LAND O'LAKES — Rob Lewis stayed home from work on the anniversary. He has spent this past year without his wife focused on their three children: how they are coping, how they are grieving. He doesn't dwell. He pushes forward. But he knew Oct. 13 was going to be very difficult and tried to stay busy. He was paying bills when he got a call that brought it all back.
It was from the Florida Highway Patrol. An investigator wanted Lewis to know that the man who hit and killed his wife was in court that day answering the traffic citation for the crash. "How ironic," Lewis thought, that it happened to fall upon the one-year anniversary of the accident.
The corporal asked if Lewis wanted details.
"No," said Lewis, 47. "Whatever happens happens with it. I don't need to know that."
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Oct. 13, 2010, started off so normal. Lewis lived at a house on Night Heron Drive in Land O'Lakes with his wife, Susan, and their three children: a daughter in high school, one in middle school and a then-7-year-old son, Hayden, who has autism. Rob and Susan, 45, had been together since 1988 and were married in 1993. She was a health care case manager and worked from home, which she loved. Her children were her life. Even when she was pregnant, her husband said, she told him what to do if something happened and he had a choice of whether to save her or the baby.
"You take the baby," she told him often. "You don't give it a second thought."
It was a little after 8 a.m. and Rob Lewis was at his job as an assistant state attorney in Hernando County when he got a call from his friend, a deputy who said he heard about an accident near the Lewis home involving an autistic child.
Lewis said it couldn't have been his family. The only time his son was on the street is when Susan walked Hayden to his bus stop in the morning — and that only meant crossing the small street in front of their home.
"No," Lewis said. "It doesn't make a lot of sense."
But then, while working, he missed some calls from neighbors in Wilderness Lake Preserve. He called his wife and couldn't reach her.
"I need to get out of here," Lewis told his colleagues and headed home. En route, Lewis reached a neighbor, who handed the phone to an FHP trooper.
The trooper asked him to pull over. Lewis did. He was told his wife and son had been hit by a car while crossing the road. His wife was still at the scene. His son was flown by helicopter to St. Joseph's Hospital in Tampa. Lewis needed to know where to go — where he could help most.
"Be as straight with me as you can," Lewis said.
The trooper said his wife didn't make it. Lewis felt numb. He remembered what his wife said, to always take care of their children first, so he pulled back on the road and drove to the hospital.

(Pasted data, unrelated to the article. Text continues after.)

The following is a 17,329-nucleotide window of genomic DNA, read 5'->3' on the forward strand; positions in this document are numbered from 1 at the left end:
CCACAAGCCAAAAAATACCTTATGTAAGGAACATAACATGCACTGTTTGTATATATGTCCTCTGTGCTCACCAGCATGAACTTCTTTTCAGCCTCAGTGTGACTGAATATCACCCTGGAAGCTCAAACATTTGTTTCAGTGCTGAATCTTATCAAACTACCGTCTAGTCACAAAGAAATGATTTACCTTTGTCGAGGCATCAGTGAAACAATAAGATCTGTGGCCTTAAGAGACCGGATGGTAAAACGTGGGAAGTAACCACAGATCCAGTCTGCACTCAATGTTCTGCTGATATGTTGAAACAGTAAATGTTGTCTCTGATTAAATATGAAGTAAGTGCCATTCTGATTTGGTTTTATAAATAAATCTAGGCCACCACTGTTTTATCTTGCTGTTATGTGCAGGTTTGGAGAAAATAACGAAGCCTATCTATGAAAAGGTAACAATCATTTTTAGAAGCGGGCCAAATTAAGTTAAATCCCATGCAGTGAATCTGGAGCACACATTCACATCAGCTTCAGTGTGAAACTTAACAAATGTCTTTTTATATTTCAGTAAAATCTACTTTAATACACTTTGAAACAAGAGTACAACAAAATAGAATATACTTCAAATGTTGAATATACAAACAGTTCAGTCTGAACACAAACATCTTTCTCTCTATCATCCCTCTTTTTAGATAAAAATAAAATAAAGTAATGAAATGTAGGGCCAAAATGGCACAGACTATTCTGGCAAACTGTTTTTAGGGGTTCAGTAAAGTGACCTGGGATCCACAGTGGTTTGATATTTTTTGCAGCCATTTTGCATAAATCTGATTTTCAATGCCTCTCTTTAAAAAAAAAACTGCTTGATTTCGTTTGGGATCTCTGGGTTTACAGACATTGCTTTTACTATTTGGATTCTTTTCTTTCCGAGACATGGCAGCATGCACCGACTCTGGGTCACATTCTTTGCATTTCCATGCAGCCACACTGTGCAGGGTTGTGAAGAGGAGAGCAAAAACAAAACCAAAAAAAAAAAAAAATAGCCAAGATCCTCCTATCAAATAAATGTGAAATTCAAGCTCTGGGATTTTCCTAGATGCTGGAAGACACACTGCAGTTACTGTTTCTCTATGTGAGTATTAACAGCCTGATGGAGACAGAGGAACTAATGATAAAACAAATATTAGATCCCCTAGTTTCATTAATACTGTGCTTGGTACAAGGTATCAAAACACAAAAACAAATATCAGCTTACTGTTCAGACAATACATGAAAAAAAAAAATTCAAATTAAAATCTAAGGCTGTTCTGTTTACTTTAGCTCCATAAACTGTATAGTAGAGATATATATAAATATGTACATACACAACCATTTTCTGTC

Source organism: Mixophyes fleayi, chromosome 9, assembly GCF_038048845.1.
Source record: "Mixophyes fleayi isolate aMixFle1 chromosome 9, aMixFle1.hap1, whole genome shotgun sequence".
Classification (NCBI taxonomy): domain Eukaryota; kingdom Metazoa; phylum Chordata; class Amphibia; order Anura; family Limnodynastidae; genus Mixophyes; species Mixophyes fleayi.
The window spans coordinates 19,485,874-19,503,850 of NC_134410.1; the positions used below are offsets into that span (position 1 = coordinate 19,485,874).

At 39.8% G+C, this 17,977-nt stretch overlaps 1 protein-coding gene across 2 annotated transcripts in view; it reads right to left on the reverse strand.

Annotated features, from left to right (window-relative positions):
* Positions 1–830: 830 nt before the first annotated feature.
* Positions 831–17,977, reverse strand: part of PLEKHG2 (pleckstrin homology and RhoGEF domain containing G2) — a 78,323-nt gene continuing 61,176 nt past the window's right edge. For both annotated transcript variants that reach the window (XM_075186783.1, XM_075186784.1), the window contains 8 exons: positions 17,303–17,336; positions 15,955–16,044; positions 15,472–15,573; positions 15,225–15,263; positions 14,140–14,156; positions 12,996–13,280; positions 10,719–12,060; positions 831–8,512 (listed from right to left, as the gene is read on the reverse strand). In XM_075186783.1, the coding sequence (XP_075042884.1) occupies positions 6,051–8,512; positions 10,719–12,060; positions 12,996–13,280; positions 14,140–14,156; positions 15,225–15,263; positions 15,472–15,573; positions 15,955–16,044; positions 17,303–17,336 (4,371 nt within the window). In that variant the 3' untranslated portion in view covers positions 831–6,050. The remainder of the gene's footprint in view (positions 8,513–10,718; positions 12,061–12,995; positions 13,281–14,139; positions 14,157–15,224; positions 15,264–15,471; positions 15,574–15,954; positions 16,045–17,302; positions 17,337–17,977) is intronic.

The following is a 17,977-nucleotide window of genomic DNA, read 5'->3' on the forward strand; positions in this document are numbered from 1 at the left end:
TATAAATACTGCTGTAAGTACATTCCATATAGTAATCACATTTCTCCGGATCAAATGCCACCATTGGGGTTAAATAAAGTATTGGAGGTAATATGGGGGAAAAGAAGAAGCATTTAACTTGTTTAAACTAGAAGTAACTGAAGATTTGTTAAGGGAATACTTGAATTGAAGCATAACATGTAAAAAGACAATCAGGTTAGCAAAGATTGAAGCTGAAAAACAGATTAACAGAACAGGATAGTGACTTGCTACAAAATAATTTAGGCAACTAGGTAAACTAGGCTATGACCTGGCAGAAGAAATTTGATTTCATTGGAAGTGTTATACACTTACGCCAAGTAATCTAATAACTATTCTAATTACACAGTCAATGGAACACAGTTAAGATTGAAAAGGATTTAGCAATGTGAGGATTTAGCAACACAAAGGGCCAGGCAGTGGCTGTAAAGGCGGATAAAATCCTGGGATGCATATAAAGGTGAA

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The man who drove the car is 65-year-old Eugene Williams, a neighbor who lives less than a half-mile up Night Heron Drive. He is a project supervisor with Pasco County's community development department. He was not injured. He has no arrests in Florida, and his driving history is clean. FHP said Williams was not impaired. He just somehow failed to see Mrs. Lewis and Hayden in the road.
It was unclear whether the two were in a crosswalk. Neighbors said Mrs. Lewis was a stickler for that and they always went out of their way to cross at the designated area. Williams received a traffic citation for failing to use due care. He pleaded not guilty in traffic court on Oct. 13. The judge withheld a formal finding of guilt, but ordered Williams to pay $1,000 in court costs within 90 days. His license was not revoked.
Williams grieves for the family every day, he told the Times. He said he did not want to comment for the story.
Lewis did not want to speak of Williams or of how he thought the accident happened. He didn't want to get into Hayden's injuries, either.
"He was injured, but he came out of it okay," Lewis said. "We don't know whether he was hit or whether Susan threw him out of the way. There were no eyewitnesses."
Hayden was in the hospital for a few days, Lewis said. Lewis asked the school to change the bus stop from across the street to their side of Night Heron Drive. They agreed, so now Hayden doesn't have to cross the road.
He doesn't talk about the accident, Lewis said. Though Hayden, who is now 8, does talk about his mom.
"He will say, 'That's mom's cup,' or 'That's mom's chair,' " Lewis said.
• • •
At the outset, Lewis sat down with his children and told them what happened to their mother was unfair, and it was unfair that they now had to live without her. But they had to move forward.
"When things happen, you either curl into a shell or you make allowances and you make adjustments and you move on and you function," Lewis said.
He said he didn't want his family to think of themselves as victims.
"Life is going to give you tragedy. It is going to deal you things you are not happy with," Lewis said he told his children. "You can sit around and whine and complain, or you can pay respect to your mom and live life the way she would have wanted you to."
So the family tries to be as normal as possible. Lewis never considered moving.
"We had five-plus years of fantastic memories in that neighborhood and one really, really awful day," he said. He wanted to focus on the good times. He said the neighbors have been wonderful and supportive in helping him to adjust to being a single parent. The time it gets to him is in the wee hours, when it's 1 or 2 in the morning. He will go walk the neighborhood, like he used to do before big cases, to clear his mind. He'll go to the site of the accident and think of his wife. This is where he grieves. Then he collects himself and goes back inside the house, to do what he has to do, to be strong for his children.
Times researcher Caryn Baird contributed to this story. Erin Sullivan can be reached at email@example.com or (727) 869-6229.